PROC(3)PROC(3)NAMEproc - running processes
bind #p /proc
The proc device serves a two-level directory structure. The first
level contains the trace file (see below) and numbered directories cor‐
responding to pids of live processes; each such directory contains a
set of files representing the corresponding process.
The mem file contains the current memory image of the process. A read
or write at offset o, which must be a valid virtual address, accesses
bytes from address o up to the end of the memory segment containing o.
Kernel virtual memory, including the kernel stack for the process and
saved user registers (whose addresses are machine-dependent), can be
accessed through mem. Writes are permitted only while the process is
in the Stopped state and only to user addresses or registers.
The read-only proc file contains the kernel per-process structure. Its
main use is to recover the kernel stack and program counter for kernel
The files regs, fpregs, and kregs hold representations of the user-
level registers, floating-point registers, and kernel registers in
machine-dependent form. The kregs file is read-only.
The read-only fd file lists the open file descriptors of the process.
The first line of the file is its current directory; subsequent lines
list, one per line, the open files, giving the decimal file descriptor
number; whether the file is open for read (r), write, (w), or both
(rw); the type, device number, and qid of the file; its I/O unit (the
amount of data that may be transferred on the file as a contiguous
piece; see iounit(2)), its I/O offset; and its name at the time it was
The read-only ns file contains a textual representation of the
process's file name space, in the format of namespace(6) accepted by
newns (see auth(2)). The last line of the file identifies the current
working directory of the process, in the form of a cd command (see
rc(1)). The information in this file is based on the names files had
when the name space was assembled, so the names it contains may be
inaccessible if the files have been subsequently renamed or rearranged.
The read-only segment file contains a textual display of the memory
segments attached to the process. Each line has multiple fields: the
type of segment (Stack, Text, Data, Bss, etc.); one-letter flags such
as R for read-only, if any; starting virtual address, in hexadecimal;
ending virtual address, and reference count.
The read-only status file contains a string with twelve fields, each
followed by a space. The fields are:
- the process name and user name, each 27 characters left justi‐
- the process state, 11 characters left justified (see ps(1))
- the six 11-character numbers also held in the process's
- the amount of memory used by the process, except its stack, in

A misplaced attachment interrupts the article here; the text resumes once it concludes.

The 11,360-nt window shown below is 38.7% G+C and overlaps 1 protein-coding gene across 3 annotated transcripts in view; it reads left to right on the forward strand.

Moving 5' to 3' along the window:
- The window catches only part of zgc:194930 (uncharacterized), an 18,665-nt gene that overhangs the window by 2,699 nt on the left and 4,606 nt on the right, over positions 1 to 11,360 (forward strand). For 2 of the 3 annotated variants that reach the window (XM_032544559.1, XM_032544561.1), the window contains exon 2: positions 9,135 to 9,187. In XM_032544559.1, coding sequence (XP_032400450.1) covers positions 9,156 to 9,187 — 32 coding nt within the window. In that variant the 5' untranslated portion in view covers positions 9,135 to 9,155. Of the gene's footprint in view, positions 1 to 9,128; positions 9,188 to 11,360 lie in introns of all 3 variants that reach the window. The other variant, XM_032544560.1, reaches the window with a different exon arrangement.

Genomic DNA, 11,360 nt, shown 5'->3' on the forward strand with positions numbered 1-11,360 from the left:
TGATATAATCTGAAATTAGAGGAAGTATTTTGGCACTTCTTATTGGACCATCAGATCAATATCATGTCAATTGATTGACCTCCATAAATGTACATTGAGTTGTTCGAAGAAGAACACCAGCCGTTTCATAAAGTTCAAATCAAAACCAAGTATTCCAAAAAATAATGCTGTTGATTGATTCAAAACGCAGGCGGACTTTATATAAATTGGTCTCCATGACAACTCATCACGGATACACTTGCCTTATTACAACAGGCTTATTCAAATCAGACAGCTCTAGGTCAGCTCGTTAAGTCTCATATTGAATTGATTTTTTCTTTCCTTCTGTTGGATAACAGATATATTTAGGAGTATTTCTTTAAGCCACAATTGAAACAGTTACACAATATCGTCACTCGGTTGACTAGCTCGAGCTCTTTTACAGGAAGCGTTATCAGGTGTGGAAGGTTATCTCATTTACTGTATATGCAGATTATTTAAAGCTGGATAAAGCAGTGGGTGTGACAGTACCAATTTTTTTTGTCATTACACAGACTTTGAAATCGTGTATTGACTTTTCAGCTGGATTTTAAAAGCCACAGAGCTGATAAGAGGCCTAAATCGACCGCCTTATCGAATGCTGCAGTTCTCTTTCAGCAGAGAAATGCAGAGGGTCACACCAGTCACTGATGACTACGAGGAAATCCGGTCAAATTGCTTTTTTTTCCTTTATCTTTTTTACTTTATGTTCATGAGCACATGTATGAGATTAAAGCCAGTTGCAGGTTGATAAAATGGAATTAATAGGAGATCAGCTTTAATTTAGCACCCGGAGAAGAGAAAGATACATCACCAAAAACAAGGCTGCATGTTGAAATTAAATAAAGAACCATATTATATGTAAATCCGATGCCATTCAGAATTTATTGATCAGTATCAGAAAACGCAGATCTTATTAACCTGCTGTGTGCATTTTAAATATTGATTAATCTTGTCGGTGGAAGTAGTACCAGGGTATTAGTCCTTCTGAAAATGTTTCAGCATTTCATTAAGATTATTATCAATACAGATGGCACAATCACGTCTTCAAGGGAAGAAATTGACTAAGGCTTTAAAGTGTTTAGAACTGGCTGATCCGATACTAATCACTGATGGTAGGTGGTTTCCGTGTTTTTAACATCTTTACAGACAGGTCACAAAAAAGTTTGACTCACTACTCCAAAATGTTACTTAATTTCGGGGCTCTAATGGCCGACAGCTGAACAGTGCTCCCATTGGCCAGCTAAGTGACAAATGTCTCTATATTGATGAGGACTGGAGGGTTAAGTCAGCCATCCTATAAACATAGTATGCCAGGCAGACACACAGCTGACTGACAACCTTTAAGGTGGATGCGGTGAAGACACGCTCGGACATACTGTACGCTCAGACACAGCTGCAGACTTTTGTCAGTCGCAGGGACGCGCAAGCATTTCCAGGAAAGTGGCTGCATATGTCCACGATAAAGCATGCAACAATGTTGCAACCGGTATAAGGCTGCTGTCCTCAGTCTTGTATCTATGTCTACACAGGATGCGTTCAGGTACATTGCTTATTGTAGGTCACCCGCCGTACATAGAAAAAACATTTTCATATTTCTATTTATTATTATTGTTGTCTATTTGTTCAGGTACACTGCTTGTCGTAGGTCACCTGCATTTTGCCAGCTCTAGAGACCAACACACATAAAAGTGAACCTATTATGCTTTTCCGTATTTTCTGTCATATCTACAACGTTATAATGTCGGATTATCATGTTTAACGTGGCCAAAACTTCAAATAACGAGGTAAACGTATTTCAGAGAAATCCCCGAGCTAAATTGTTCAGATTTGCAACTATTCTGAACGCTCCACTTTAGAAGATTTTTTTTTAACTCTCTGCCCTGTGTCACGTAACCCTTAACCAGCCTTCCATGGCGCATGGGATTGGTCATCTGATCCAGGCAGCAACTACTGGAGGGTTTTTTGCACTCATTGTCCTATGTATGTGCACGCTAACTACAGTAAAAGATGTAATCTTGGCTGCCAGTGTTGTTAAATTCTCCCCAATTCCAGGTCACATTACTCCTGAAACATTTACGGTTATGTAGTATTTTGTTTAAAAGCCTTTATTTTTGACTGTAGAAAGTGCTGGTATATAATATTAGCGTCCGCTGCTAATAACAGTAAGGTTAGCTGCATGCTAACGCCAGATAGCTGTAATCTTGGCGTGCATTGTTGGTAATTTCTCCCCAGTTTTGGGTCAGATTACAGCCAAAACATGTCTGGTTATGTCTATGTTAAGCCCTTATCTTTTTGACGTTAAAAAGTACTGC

units of 1024 bytes
- the base and current scheduling priority, each 11 character num‐
The read-only args file contains the arguments of the program when it
was created by exec(2). If the program was not created by exec, such
as by fork(2), its args file will be empty. The format of the file is
a list of quoted strings suitable for tokenize; see getfields(2).
The text file is a pseudonym for the file from which the process was
executed; its main use is to recover the symbol table of the process.
The wait file may be read to recover records from the exiting children
of the process in the format of await (see wait(2)). If the process
has no extant children, living or exited, a read of wait will block.
If the file's length is non-zero (see stat(2)), there is at least one
wait record to read. It is an error for a process to attempt to read
its own wait file when it has no children. When a process's wait file
is being read, the process will draw an error if it attempts an await
system call; similarly, if a process is in an await system call, its
wait file cannot be read by any process.
The read-only profile file contains the instruction frequency count
information used for multiprocess profiling; see tprof in prof(1). The
information is gleaned by sampling the program's user-level program
counter at interrupt time.
Strings written to the note file will be posted as a note to the
process (see notify(2)). The note should be less than ERRLEN-1 charac‐
ters long; the last character is reserved for a terminating NUL charac‐
ter. A read of at least ERRLEN characters will retrieve the oldest
note posted to the process and prevent its delivery to the process.
The notepg file is similar, but the note will be delivered to all the
processes in the target process's note group (see fork(2)). However,
if the process doing the write is in the group, it will not receive the
note. The notepg file is write-only.
The textual noteid file may be read to recover an integer identifying
the note group of the process (see RFNOTEG in fork(2)). The file may
be written to cause the process to change to another note group, pro‐
vided the group exists and is owned by the same user.
The file /proc/trace can be opened once and read to see trace events
from processes that have had the string trace written to their ctl
file. Each event produces, in native machine format, the pid, a type,
and a time stamp (see /sys/include/trace.h and /sys/src/cmd/trace.c).